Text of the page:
Poetry and Prose from Catherine Arra

Don’t Ever Touch a Wounded Animal

The black Lab bolted from the girl’s side, leapt the six steps from porch to yard, galloped full thunder, hind legs tumbling up and under like a panther in open throttle. A barking black streak of lightning running toward the horse and rider walking idly on the opposite side of the rural main street.

The girl sprang upright, screamed, “Teddy, no!” but raw instinct is deaf. Louder.

“No. Stop. No. No!” An echo in an endless last moment.

Wheels burned pavement. A fleshy thump. The unfurling howl. Then another and another, like wolf cries in a hollow night, a fire horn, “Help me, help me.”

“Mom!” the girl hollered into the house. “Teddy’s been hit!” And ran too, full thunder to the street.

The car had stopped, pulled aside; the horse and rider were specks in the distance. The dog lay on its side, nose pointed home, brown eyes looking up at the girl, blood streaming from his mouth, the O-shaped howl quieting.

She dropped to her knees, ready to trade a piece of her life to save his, to hold and heal him whole again. A thick-knuckled hand grabbed her arm, yanked her away. It was the man who had struck the dog. “No, sweetheart. Don’t ever touch a wounded animal.”

“He won’t hurt me,” she said, and pulled away, turning back, kneeling, reaching; the brown eyes seeing her, recognizing, the panic and confusion retreating, and then the cold glass stare.

She covered him in blind weeping.

The mother arrived. The man in his damaged car left without demand, weeping too, someone said. The grandfather buried the dog near the girl’s kitten. The girl went to her room.

When the father and two sons returned from the afternoon motorcycle races, the mother told them. The father retreated to the family room and sat on the edge of an ottoman. The girl followed and sat nearby. He stared wide, and then his eyes pooled with tears that wouldn’t stop. His shoulders curled inward. His head fell. And he too howled. The girl had never seen him cry. She didn’t know he could. She couldn’t take her eyes away.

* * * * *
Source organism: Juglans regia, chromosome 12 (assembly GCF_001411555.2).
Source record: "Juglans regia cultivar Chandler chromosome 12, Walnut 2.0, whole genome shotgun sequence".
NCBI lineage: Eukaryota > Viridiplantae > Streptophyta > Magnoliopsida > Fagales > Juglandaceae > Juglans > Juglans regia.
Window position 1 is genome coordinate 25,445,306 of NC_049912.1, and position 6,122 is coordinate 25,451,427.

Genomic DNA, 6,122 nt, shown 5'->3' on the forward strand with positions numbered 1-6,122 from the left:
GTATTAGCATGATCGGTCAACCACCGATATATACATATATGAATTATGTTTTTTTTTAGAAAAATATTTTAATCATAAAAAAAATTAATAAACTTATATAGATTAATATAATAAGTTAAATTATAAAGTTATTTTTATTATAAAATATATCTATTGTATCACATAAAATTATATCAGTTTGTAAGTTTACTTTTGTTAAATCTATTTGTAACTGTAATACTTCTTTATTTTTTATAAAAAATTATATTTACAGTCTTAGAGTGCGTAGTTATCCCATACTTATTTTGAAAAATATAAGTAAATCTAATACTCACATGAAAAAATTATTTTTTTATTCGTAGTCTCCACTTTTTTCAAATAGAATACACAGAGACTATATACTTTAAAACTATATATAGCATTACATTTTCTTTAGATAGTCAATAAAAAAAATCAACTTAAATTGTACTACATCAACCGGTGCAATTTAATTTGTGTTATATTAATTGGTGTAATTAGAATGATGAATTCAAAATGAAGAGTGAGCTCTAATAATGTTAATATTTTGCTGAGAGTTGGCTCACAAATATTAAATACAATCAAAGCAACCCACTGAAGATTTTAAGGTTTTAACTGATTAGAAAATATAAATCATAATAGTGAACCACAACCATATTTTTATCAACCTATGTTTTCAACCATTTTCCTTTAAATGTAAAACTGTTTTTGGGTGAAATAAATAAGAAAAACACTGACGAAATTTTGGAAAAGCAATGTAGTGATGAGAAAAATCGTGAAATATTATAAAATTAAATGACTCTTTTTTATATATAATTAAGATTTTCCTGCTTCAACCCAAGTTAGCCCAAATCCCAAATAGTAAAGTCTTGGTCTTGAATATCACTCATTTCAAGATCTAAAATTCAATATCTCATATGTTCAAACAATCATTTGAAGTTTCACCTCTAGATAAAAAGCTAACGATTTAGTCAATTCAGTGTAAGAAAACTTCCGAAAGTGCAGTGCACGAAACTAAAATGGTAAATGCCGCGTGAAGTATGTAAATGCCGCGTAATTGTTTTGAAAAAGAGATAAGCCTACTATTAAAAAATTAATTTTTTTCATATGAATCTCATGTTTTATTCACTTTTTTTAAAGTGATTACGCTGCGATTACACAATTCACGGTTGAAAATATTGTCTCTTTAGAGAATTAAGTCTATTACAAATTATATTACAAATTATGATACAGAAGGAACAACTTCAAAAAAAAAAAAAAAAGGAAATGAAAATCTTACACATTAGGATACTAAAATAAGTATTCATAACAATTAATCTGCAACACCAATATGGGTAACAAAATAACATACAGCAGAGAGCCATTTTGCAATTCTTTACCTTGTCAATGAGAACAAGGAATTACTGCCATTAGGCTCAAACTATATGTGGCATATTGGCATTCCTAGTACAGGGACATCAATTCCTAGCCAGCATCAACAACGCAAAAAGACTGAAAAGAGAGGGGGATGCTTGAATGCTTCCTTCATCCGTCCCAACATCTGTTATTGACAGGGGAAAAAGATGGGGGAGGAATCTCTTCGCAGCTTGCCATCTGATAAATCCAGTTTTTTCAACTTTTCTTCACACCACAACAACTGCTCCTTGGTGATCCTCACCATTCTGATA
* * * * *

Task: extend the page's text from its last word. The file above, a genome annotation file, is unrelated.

He straightened against her piercing awareness, attempted composure, failed, and hardened in a full body turn. “What the hell are you looking at?” he bellowed into her face, then broke down again, gulping, “What’s the matter with you? Don’t you have any feelings?”


         for A

You are the bumblebee

in lavender, kissing periwinkle spikes,

making lacey stems sway in a July morning,

moist with humidity and dew.

Your search for nectar, endless,

your purpose in greater nature, unknown.

Like this, you found me

in a pollinating circuit of cyberspace.

“Thoroughly enjoyed your poems,” you wrote,

quoted lines, named publications.

“Who are you?” I asked.

And so began our mutual love

of words, ideas, beauty, art

in a thousand floral taps and scripts,

exchanged poems, edits,

in miles of personal history

with no regard for the consequence

of falling in love, until

the prosaic punch of your marriage, our distance,

the sting of secrets and denial

ended summer’s brief affair between

a yearning bee and a waiting flower.

Catherine Arra is the author of four full-length poetry collections and four chapbooks. Her newest work is Solitude, Tarot & the Corona Blues (Kelsay Books, 2022) A Pushcart nominee, Arra is a resident of the Hudson Valley in upstate New York, where she lives with wildlife and changing seasons until winter when she migrates to the Space Coast of Florida. Arra teaches part-time and facilitates local writing groups. Find her at www.catherinearra.com

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